HAMBURG: Recently I visited a country I had lost sight of for some years -- Japan. When last there in the 1980s, it was full of self-confidence. Now it is singing the blues.
Overconfidence is always illusory. Japan lived in a dream world, admired as a model for industrial countries everywhere. It was the chief source of international capital. Protected by America, surrounded by a detente-eager USSR, a divided Korea, and a China awakening from economic backwardness, it had no real security problem. By its own standards and those of the world, Japan was an unmitigated success.
The blues are the fruits of this success: because things worked so well for so long, Japanese practices became petrified. Success discouraged change. Though good fortune has ended, its thought patterns linger, making it even harder to introduce needed changes.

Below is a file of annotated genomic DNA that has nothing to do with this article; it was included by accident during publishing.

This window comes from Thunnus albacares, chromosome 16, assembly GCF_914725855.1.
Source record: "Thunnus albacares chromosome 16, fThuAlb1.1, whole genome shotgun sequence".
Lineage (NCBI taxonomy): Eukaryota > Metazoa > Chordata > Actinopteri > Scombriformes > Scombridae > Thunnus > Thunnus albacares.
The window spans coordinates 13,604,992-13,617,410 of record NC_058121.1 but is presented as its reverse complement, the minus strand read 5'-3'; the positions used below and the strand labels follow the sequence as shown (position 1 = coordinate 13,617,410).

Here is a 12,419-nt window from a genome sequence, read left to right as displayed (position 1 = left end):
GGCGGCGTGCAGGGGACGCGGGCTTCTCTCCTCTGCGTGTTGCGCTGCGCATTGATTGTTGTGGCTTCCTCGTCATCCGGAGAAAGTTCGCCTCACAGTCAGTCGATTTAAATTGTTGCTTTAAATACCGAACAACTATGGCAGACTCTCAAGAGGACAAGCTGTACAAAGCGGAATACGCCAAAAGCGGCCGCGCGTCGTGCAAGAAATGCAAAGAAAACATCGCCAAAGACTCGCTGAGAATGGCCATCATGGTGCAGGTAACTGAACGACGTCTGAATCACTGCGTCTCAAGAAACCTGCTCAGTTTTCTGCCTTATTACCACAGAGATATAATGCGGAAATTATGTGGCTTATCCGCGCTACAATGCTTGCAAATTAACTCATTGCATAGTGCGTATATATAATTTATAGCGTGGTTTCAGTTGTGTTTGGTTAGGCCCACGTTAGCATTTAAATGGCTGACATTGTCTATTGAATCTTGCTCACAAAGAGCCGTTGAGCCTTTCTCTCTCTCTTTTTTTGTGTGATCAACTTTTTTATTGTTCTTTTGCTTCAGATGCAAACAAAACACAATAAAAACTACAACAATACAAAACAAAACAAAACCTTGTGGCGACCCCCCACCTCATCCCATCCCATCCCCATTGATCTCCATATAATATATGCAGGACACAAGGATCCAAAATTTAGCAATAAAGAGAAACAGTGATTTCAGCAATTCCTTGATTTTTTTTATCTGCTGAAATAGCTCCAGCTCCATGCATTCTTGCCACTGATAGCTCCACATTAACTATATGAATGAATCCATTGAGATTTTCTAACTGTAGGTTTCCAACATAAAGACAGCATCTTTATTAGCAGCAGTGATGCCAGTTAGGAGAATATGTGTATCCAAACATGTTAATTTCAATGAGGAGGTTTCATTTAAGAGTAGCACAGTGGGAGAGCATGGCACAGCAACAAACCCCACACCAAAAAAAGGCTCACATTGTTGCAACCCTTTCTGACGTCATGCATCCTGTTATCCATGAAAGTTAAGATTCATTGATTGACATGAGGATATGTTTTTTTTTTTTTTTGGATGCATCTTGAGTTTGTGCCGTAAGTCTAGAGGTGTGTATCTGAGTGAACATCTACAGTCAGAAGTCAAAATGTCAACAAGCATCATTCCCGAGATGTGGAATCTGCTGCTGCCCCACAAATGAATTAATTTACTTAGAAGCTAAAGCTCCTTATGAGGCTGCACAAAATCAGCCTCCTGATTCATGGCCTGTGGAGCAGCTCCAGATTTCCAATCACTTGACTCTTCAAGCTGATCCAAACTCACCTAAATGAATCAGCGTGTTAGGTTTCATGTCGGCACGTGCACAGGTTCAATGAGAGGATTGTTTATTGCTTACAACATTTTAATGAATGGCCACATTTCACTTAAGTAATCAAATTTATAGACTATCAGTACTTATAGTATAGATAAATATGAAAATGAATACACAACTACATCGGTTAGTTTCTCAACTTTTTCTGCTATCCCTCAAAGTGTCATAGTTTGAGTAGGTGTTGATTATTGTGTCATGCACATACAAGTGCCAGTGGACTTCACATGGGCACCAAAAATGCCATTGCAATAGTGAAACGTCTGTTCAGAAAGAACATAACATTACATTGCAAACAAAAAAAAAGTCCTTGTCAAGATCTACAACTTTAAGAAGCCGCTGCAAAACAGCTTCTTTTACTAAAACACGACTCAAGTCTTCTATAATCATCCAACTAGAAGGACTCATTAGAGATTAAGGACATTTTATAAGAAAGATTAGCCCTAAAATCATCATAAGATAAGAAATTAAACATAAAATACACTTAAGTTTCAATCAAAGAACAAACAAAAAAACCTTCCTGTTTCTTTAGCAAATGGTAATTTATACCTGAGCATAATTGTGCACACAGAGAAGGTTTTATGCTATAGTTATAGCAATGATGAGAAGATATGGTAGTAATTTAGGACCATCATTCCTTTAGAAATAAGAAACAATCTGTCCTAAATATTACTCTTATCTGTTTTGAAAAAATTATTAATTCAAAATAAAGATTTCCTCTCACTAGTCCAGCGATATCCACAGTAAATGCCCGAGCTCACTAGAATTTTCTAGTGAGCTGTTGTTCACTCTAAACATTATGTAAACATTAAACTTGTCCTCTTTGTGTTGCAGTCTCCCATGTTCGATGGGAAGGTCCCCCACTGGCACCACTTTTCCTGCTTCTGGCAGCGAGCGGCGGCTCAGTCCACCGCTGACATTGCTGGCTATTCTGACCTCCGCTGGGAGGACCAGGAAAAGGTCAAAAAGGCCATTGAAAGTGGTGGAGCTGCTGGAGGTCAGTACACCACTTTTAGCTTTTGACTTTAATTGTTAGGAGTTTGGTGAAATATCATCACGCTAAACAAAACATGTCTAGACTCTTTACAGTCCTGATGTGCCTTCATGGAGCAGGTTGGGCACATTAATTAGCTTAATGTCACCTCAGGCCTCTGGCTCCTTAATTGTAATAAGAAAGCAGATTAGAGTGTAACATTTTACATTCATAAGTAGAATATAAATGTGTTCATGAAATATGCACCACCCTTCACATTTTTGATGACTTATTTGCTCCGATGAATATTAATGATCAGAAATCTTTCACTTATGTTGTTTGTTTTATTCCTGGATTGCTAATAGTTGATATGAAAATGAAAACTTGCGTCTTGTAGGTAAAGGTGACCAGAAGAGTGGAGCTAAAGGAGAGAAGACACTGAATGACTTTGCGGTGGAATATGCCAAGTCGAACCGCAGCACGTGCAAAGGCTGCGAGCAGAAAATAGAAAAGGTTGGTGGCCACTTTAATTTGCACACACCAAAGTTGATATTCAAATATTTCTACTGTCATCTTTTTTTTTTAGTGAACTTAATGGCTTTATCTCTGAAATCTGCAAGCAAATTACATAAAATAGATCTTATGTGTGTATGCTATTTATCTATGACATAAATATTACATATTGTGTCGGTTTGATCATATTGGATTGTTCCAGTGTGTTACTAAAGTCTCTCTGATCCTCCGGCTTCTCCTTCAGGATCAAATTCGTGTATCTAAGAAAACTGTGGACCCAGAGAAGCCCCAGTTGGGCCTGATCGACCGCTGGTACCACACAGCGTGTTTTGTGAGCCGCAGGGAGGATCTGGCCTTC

This is obvious in finance as well as production. In the years of the bubble economy, Japanese banks handed out money as if they did not care about repayment. Manufacturers gave life time employment. Now the crisis of the country's financial institutions hangs as a dark cloud over the international financial system with many Japanese banks having to pay a premium to borrow on world markets. Big manufacturers are inching away from life time employment.